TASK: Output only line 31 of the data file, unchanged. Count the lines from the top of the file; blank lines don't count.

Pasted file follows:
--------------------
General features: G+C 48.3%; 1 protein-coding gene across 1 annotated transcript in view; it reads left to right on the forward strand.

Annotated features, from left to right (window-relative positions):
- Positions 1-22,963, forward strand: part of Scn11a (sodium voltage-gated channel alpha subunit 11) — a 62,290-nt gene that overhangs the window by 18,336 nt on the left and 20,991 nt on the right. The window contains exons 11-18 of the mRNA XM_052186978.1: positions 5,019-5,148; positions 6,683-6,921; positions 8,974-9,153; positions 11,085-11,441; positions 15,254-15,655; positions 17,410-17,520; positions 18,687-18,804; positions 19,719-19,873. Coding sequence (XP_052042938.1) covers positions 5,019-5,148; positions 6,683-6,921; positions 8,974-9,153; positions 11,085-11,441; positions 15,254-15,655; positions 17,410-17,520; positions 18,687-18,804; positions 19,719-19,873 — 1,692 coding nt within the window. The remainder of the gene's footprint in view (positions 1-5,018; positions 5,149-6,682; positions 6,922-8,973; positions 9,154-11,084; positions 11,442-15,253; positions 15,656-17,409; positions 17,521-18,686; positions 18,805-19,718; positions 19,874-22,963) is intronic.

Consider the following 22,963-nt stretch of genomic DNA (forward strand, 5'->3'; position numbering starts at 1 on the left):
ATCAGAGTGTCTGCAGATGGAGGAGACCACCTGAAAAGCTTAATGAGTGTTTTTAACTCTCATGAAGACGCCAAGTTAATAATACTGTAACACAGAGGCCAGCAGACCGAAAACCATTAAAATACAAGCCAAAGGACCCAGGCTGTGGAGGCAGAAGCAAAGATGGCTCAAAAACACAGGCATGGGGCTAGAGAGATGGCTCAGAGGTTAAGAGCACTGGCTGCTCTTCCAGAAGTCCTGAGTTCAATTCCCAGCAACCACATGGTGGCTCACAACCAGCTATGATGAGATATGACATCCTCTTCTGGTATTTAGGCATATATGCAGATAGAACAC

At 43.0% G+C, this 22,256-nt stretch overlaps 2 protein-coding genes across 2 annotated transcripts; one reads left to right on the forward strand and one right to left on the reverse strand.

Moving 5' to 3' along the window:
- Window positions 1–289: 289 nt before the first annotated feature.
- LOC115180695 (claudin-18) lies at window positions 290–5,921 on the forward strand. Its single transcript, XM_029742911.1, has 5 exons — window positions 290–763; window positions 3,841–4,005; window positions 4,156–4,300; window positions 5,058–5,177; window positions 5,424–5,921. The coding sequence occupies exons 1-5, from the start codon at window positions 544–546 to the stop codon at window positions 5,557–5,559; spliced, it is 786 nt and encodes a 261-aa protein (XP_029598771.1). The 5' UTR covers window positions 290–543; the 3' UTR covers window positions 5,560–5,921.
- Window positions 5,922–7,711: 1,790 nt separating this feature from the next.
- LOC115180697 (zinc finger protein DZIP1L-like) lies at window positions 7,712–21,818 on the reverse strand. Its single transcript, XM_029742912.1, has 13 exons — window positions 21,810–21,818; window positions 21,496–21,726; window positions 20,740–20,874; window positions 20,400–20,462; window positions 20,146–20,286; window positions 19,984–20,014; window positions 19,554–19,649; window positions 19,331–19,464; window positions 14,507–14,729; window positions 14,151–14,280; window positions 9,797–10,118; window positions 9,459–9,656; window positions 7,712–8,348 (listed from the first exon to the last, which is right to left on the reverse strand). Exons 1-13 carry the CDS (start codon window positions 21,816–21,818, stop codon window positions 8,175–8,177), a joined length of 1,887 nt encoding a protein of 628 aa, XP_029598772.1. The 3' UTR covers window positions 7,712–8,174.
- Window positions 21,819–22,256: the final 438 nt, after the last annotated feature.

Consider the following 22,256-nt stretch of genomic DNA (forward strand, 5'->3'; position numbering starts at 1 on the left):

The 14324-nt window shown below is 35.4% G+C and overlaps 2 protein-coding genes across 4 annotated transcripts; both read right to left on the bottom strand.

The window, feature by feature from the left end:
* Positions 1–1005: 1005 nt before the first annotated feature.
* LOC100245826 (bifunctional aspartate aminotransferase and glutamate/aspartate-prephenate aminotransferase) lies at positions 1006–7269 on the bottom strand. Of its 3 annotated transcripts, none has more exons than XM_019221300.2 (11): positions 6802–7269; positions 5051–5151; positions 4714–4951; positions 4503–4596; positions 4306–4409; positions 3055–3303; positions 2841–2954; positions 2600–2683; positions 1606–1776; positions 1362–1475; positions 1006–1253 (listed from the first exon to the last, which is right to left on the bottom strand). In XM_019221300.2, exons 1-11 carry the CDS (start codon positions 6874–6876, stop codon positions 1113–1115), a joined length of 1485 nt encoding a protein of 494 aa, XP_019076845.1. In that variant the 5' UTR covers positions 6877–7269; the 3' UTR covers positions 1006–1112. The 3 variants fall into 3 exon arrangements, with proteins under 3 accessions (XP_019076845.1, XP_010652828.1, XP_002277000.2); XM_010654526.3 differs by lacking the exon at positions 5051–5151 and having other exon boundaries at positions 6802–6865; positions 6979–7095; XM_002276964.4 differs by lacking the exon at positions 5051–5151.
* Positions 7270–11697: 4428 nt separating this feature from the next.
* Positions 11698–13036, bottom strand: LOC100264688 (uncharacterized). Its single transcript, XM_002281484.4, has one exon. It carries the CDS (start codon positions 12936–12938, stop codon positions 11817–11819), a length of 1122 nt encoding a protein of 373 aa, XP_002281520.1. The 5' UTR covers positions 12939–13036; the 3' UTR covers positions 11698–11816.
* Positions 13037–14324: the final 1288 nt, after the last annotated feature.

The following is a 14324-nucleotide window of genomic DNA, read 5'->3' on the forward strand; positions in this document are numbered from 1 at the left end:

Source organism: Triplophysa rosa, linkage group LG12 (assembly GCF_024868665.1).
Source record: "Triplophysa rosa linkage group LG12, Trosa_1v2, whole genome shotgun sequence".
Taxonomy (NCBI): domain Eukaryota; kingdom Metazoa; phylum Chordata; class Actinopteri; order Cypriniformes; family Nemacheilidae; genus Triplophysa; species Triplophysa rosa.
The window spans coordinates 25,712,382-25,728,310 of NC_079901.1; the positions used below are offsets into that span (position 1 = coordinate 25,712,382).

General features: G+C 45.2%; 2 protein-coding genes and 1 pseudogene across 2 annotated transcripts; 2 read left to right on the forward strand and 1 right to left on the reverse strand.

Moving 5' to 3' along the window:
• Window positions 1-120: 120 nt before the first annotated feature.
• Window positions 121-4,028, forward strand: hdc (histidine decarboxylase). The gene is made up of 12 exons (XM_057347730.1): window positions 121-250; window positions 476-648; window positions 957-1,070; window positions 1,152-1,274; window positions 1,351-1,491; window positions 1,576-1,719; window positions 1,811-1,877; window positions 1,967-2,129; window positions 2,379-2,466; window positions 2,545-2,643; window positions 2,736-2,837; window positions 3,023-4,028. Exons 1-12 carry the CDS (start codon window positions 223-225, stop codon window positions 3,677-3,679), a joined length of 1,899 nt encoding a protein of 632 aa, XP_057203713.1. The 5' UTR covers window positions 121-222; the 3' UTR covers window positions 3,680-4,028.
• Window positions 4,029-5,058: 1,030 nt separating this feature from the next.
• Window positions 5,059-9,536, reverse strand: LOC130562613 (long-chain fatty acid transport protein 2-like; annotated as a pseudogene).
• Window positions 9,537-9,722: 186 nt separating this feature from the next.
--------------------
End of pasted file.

• Window positions 5,059-9,536, reverse strand: LOC130562613 (long-chain fatty acid transport protein 2-like; annotated as a pseudogene).